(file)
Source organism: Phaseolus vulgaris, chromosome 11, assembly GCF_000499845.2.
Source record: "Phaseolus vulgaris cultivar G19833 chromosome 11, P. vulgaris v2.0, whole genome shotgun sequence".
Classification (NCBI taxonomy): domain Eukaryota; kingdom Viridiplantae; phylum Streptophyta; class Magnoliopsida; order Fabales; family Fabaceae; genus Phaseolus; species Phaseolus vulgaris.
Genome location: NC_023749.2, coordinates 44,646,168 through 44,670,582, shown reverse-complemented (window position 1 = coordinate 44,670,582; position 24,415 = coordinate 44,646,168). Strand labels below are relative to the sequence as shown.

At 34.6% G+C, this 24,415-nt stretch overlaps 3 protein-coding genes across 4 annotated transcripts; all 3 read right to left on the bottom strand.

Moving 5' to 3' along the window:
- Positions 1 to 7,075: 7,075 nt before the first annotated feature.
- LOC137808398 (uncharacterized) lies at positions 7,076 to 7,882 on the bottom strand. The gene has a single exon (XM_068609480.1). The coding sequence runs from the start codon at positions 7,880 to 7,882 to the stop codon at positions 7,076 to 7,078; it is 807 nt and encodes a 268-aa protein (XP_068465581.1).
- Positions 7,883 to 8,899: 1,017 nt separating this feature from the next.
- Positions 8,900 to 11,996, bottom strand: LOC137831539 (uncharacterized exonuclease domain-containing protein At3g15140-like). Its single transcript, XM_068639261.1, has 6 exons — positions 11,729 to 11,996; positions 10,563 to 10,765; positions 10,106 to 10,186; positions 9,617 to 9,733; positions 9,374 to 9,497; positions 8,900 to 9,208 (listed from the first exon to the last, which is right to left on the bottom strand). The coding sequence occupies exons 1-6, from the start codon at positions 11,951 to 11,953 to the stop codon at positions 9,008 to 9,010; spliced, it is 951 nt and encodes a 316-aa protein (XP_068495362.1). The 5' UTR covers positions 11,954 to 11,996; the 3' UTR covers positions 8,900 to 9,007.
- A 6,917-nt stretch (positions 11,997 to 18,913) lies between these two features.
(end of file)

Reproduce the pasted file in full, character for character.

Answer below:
Source organism: Phaseolus vulgaris, chromosome 11, assembly GCF_000499845.2.
Source record: "Phaseolus vulgaris cultivar G19833 chromosome 11, P. vulgaris v2.0, whole genome shotgun sequence".
Classification (NCBI taxonomy): domain Eukaryota; kingdom Viridiplantae; phylum Streptophyta; class Magnoliopsida; order Fabales; family Fabaceae; genus Phaseolus; species Phaseolus vulgaris.
Genome location: NC_023749.2, coordinates 44,646,168 through 44,670,582, shown reverse-complemented (window position 1 = coordinate 44,670,582; position 24,415 = coordinate 44,646,168). Strand labels below are relative to the sequence as shown.

At 34.6% G+C, this 24,415-nt stretch overlaps 3 protein-coding genes across 4 annotated transcripts; all 3 read right to left on the bottom strand.

Moving 5' to 3' along the window:
- Positions 1 to 7,075: 7,075 nt before the first annotated feature.
- LOC137808398 (uncharacterized) lies at positions 7,076 to 7,882 on the bottom strand. The gene has a single exon (XM_068609480.1). The coding sequence runs from the start codon at positions 7,880 to 7,882 to the stop codon at positions 7,076 to 7,078; it is 807 nt and encodes a 268-aa protein (XP_068465581.1).
- Positions 7,883 to 8,899: 1,017 nt separating this feature from the next.
- Positions 8,900 to 11,996, bottom strand: LOC137831539 (uncharacterized exonuclease domain-containing protein At3g15140-like). Its single transcript, XM_068639261.1, has 6 exons — positions 11,729 to 11,996; positions 10,563 to 10,765; positions 10,106 to 10,186; positions 9,617 to 9,733; positions 9,374 to 9,497; positions 8,900 to 9,208 (listed from the first exon to the last, which is right to left on the bottom strand). The coding sequence occupies exons 1-6, from the start codon at positions 11,951 to 11,953 to the stop codon at positions 9,008 to 9,010; spliced, it is 951 nt and encodes a 316-aa protein (XP_068495362.1). The 5' UTR covers positions 11,954 to 11,996; the 3' UTR covers positions 8,900 to 9,007.
- A 6,917-nt stretch (positions 11,997 to 18,913) lies between these two features.